Candidates in Afghanistan's presidential election pushed their messages for the last time Wednesday as campaigning for weekend polls wrapped up amid deadly violence.
The bloodshed that has marred the election since day one showed no sign of abating, with fresh blasts targeting the campaign offices of President Ashraf Ghani, including one late Tuesday that killed a local journalist.
Fears also abound for a repeat of the last presidential poll, in 2014, which was beset by allegations of systematic fraud.
After two days of no campaigning on Thursday and Friday, Afghans head to the polls Saturday to decide whether Ghani -- who was elected in 2014 -- should be awarded a second term.
Eighteen names appear on the ballot but the only other candidate thought to have a chance is Ghani's main rival, Abdullah Abdullah, Afghanistan's ‘chief executive’ who was awarded the role after 2014's bitter election.
Both contenders and their running mates held rallies across Afghanistan on Wednesday.
Saturday's poll was initially slated to take place in April, but was twice delayed because election workers were not prepared, and the US was leading a push to forge a withdrawal agreemnent with the Taliban.
That deal has been scuppered for now after US President Donald Trump pulled out.
Many Afghans have said they will boycott Saturday's elections, saying their votes won't be fairly counted.
Afghanistan's Independent Electoral Commission (IEC) tried to reassure voters.
‘We are fully prepared to the hold the presidential election. All the technical and other preparations have been taken,’ said IEC chairwoman Hawa Alam Nuristani.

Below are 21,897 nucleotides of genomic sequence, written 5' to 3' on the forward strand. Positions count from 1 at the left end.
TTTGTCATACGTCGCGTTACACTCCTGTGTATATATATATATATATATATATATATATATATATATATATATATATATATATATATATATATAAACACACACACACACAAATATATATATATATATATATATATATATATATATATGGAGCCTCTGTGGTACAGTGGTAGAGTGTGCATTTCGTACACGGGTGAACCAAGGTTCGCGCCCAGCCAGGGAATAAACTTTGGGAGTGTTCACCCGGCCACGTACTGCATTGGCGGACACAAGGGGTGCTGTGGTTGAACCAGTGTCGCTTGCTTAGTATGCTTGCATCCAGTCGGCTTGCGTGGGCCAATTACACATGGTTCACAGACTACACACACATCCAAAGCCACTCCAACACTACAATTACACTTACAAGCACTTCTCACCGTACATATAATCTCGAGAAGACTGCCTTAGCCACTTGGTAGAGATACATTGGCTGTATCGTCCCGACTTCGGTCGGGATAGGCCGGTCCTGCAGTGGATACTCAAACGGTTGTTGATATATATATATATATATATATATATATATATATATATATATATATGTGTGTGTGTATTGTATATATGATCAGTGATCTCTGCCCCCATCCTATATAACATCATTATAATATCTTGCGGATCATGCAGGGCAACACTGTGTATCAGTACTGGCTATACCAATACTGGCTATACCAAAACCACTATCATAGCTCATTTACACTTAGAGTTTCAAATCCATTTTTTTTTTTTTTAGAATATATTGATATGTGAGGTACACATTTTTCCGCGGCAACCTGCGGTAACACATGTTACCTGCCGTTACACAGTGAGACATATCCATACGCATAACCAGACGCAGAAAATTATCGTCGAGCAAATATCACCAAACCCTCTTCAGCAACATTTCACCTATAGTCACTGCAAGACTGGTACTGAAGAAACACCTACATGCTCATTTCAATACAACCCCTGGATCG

‘I assure the people that our work in the election commissions will be sincere and impartial.’
- Journalist killed -
The first day of campaigning two months ago saw the Taliban target Ghani's running-mate Amrullah Saleh in an attack that killed 20 people.
Bloody attacks have rocked Afghanistan on a near daily basis, including a Taliban bombing at a Ghani rally last week that killed at least 26 people in the central province of Parwan near Kabul.
On Wednesday, officials said an Afghan journalist wounded by a roadside bomb as he headed home from work Tuesday had died.
Abdul Hamid Hotaki, a news presenter for a local radio station in Kandahar, was caught by a blast near a Ghani campaign office, provincial spokesman Baheer Ahmadi told AFP.
Three other people -- including a child -- died, Afghanistan's interior ministry said, blaming the Taliban for the bombing.
Also Wednesday, another blast hit a Ghani campaign office in Lashkar Gah in the southern province of Helmand, wounding at least three people, the local police chief spokesman said.
Neither blast was immediately claimed by the Taliban, though the insurgents have previously warned Afghans not to vote and said their fighters would target election campaigns as well as polling stations.
Afghanistan is considered one of the world's deadliest places for journalists.
At least 15 Afghan journalists and media workers were killed in 2018, making it the deadliest year for the country on record, according to Reporters Without Borders (RSF).
AFP's chief photographer in Afghanistan, Shah Marai, was among 25 people killed along with eight other journalists in a bomb attack in April 2018.
Meanwhile in Taloqan city, capital of northeastern Takhar province, security officials said Wednesday they had detained a teenaged would-be suicide bomber who had planned to carry out an attack at a polling station on election day.
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